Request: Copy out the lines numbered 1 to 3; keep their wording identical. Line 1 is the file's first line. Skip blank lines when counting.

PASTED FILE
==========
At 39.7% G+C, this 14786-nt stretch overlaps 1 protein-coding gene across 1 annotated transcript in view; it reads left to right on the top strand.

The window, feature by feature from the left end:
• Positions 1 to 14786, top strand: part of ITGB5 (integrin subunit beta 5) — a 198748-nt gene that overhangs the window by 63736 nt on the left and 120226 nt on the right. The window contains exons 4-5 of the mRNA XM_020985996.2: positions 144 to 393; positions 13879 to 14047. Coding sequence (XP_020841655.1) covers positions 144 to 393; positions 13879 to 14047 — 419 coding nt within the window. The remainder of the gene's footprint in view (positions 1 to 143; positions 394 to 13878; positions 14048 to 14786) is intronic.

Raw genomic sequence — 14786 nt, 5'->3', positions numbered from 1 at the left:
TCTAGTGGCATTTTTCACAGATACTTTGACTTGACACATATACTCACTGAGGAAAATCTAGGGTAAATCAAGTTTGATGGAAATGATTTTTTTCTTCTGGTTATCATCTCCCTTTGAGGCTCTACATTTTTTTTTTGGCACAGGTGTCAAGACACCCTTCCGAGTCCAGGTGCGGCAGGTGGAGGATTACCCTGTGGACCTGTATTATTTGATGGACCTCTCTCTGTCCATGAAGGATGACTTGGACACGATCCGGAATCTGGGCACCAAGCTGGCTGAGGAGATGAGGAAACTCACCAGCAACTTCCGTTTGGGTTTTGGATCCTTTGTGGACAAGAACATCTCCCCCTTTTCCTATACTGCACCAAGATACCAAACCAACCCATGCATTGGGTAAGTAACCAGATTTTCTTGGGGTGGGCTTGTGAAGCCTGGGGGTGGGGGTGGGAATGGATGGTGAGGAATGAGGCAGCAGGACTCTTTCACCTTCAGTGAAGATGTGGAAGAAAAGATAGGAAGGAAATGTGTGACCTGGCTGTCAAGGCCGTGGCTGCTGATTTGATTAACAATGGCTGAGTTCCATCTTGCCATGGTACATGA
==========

At 39.7% G+C, this 14786-nt stretch overlaps 1 protein-coding gene across 1 annotated transcript in view; it reads left to right on the top strand.

The window, feature by feature from the left end:
• Positions 1 to 14786, top strand: part of ITGB5 (integrin subunit beta 5) — a 198748-nt gene that overhangs the window by 63736 nt on the left and 120226 nt on the right. The window contains exons 4-5 of the mRNA XM_020985996.2: positions 144 to 393; positions 13879 to 14047. Coding sequence (XP_020841655.1) covers positions 144 to 393; positions 13879 to 14047 — 419 coding nt within the window. The remainder of the gene's footprint in view (positions 1 to 143; positions 394 to 13878; positions 14048 to 14786) is intronic.